She was also county chairman of the Yorkshire Federation of Young Farmers and clearly her talents at heading up organisations are still to the fore.

She recently completed a two-year stint as one of the youngest ever presidents of the Dairy Shorthorn Society.

“It was a wonderful experience. One of my roles was to judge the North West area competition for the breed. I went around 14 herds from Stranraer to Kendal. I’ve also been to Australia where Dairy Shorthorns are known as Illawaras. I don’t go anywhere that doesn’t involve cows.

“The Dairy Shorthorns are on the up at the moment with more farmers realising their benefits of hardiness and the ability they have to convert grass into milk. They are also easier to get in calf than other breeds.”

James is a welder and fabricator and deals with everything from farm buildings to byres, gates and ploughs.

He designed a cattle crush that Wendy uses for her business.

The Collins’ have developed a considerable reputation for the quality of their Dairy Shorthorns over many years and are regular show winners both in Yorkshire and further afield.

This year has proved no exception as their cow Churchroyd Bronte Wild Eyes 29 scooped the title of Dairy Shorthorn Champion at the Great Yorkshire Show; and then followed it up with Reserve Interbreed Champion. She was also champion at the South West Dairy Show in Shepton Mallett; and then took the Dairy Shorthorn championship at the National Dairy Event.

Locally, the Collins’ also completed another memorable feat in winning the Dairy Shorthorn, Holstein and Jersey titles at both Emley Show and Halifax Show.

Whilst Ian has upped cow numbers considerably since taking over from his father he’s now in a position where expanding any more is difficult.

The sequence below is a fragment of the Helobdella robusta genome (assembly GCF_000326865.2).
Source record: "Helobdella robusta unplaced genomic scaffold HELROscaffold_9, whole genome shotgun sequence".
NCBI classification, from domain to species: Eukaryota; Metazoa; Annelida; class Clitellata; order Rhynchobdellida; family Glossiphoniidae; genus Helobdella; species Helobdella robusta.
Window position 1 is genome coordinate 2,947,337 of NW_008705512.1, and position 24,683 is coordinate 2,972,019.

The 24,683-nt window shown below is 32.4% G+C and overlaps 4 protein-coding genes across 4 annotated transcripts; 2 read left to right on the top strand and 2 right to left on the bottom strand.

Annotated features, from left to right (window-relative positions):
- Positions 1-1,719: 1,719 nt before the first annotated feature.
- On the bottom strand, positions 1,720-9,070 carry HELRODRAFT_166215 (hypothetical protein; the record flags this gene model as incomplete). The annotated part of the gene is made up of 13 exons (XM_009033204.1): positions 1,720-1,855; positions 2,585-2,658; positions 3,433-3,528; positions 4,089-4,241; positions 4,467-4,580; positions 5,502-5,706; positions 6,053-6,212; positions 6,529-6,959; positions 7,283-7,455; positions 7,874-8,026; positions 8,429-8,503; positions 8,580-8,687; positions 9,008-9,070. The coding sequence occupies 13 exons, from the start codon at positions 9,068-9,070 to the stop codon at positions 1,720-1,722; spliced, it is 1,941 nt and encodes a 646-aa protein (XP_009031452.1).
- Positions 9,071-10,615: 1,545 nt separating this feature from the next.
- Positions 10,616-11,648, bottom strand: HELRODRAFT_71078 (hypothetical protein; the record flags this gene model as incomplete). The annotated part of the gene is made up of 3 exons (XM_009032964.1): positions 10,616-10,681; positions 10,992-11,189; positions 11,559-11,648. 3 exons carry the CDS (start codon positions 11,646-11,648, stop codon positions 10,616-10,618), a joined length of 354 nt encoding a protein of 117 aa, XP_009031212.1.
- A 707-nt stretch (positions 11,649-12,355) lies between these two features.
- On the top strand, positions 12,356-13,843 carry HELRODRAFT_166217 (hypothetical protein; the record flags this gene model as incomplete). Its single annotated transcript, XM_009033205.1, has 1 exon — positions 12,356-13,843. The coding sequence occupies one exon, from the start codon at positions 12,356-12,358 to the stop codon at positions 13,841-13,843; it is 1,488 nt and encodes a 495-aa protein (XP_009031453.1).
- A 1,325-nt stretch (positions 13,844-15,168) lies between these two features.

There isn’t the amount of land available, which is why he has moved into the sale of pedigree stock including young bulls.

“There’s not a lot of room for any more growth around here so it looks like we’ll be staying the way we are.

“We’re selling quite a few young stock privately to regular, repeat custo- mers.

“ In the recent past we’ve sold a number of them into both Northern Ireland and the Republic of Ireland. Once again it is the hardiness and milking ability from grass that attracts them to the breed.”

Ian’s milk goes to local processor Buckley Dairies and he has been supplying them for the past four and a half years.

Whilst he’s unfazed by much of what he has to cope with day-to-day on the farm his ire is well and truly on show over the demise of Dairy Farmers of Britain.

Like many other dairy farmers he lost a considerable amount of money when they went bust even though he had left two years prior.

Having been handed the reins to the farm early on in his life Ian still finds time to be with his son Harry, eight, and daughter Molly, five.

He’s not one of those who believes that life totally revolves around dairy cows, even though he spends enough time with them.

His philosophy on dairy farming and how he manages his time is straightforward.

“I have a lad who helps me with milking most afternoons and Wendy also covers for me.

“Anyone who wants to be with cows 24 hours a day wants their head testing.”